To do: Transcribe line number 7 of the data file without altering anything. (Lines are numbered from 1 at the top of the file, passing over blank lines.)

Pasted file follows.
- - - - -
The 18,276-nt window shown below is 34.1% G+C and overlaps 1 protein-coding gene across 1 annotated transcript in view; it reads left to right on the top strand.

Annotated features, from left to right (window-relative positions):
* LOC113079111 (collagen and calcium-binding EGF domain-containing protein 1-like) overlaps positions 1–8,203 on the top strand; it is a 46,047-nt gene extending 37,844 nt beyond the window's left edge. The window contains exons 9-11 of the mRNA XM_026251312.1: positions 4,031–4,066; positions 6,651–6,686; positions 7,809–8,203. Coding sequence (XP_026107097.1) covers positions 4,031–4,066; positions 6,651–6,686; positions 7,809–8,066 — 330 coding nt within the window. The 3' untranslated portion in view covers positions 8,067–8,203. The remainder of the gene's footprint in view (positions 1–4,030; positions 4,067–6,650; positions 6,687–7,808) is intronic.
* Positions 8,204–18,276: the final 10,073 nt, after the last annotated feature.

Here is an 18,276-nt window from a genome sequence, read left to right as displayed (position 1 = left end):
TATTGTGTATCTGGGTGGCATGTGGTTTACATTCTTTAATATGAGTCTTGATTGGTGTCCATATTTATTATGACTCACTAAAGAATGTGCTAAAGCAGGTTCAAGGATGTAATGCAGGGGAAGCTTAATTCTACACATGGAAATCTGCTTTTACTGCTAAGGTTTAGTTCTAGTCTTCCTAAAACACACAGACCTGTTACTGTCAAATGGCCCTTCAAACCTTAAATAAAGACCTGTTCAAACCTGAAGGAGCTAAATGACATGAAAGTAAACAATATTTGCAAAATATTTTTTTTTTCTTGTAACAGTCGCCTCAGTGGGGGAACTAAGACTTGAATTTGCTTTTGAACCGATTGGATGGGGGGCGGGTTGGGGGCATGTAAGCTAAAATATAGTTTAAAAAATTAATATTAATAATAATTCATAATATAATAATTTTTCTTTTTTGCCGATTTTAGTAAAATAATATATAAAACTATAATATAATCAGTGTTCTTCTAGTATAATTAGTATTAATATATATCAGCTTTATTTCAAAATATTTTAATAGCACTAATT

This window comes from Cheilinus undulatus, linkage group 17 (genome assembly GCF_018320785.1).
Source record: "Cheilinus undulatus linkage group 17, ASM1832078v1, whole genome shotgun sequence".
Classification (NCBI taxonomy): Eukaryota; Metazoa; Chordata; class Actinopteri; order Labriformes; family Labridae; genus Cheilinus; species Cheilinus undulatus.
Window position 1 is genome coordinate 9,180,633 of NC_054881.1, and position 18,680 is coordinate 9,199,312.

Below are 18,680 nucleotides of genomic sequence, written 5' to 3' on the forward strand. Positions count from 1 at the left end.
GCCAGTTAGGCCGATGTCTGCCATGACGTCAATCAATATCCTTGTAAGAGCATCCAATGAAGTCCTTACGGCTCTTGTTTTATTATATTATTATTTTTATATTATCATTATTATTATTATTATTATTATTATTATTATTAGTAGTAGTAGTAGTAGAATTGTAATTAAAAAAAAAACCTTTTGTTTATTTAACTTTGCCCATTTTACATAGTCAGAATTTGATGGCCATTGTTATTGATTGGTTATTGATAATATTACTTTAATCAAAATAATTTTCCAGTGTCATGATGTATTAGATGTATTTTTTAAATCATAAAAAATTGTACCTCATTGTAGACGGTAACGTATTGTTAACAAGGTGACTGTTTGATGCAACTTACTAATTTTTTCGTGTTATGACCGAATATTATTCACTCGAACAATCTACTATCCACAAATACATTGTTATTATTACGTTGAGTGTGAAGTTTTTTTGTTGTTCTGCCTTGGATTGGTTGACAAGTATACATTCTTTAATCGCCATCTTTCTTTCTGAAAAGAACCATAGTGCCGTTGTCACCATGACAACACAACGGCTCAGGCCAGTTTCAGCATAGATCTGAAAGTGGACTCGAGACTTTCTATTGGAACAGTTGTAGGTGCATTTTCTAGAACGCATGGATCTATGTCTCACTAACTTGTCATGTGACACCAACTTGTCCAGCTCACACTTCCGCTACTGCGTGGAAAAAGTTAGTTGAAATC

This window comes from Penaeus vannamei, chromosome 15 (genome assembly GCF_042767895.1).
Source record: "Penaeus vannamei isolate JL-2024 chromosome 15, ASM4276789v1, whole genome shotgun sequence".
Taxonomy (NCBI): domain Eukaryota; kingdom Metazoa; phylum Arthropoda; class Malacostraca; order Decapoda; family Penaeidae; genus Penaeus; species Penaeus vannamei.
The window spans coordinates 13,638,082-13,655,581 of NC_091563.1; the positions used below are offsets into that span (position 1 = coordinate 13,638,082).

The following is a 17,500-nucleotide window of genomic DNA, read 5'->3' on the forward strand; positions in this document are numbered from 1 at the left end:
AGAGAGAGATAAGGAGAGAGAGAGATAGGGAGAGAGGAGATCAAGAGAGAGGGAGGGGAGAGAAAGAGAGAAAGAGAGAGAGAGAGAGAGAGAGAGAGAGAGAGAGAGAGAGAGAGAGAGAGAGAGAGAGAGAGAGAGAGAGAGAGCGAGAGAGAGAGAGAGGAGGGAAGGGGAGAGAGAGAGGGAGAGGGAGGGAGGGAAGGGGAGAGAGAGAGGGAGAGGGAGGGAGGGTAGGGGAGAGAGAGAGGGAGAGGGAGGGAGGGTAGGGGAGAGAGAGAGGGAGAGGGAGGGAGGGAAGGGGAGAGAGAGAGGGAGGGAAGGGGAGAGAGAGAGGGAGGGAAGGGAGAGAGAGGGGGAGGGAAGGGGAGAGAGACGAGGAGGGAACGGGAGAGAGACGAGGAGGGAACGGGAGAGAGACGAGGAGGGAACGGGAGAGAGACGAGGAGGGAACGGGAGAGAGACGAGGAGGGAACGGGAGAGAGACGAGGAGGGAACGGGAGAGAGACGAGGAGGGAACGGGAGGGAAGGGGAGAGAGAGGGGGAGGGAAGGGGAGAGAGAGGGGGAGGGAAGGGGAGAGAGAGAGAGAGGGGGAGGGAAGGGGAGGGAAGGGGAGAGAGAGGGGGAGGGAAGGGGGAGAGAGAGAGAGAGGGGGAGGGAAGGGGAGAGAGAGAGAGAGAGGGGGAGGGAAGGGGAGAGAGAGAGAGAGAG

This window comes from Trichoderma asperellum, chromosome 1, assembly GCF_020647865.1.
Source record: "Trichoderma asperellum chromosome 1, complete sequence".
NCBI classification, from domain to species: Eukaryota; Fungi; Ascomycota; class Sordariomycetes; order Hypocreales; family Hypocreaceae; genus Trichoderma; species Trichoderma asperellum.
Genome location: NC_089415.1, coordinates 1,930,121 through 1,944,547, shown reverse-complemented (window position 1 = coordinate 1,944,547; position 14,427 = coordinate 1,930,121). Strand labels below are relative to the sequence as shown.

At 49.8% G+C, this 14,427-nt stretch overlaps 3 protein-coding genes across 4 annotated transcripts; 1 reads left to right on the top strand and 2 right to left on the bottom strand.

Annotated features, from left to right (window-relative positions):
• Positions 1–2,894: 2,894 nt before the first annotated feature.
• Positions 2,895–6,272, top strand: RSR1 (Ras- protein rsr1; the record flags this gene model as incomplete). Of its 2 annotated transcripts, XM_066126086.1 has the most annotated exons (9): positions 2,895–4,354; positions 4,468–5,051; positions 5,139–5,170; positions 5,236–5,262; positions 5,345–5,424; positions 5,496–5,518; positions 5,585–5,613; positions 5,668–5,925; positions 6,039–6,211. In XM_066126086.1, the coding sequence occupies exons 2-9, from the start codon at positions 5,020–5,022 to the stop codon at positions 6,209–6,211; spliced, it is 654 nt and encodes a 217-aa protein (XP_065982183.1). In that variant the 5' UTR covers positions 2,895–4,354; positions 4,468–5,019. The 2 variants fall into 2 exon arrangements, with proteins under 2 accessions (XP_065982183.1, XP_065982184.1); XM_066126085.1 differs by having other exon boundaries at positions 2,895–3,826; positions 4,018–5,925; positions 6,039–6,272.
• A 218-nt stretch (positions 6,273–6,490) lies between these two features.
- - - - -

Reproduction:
This window comes from Cheilinus undulatus, linkage group 17 (genome assembly GCF_018320785.1).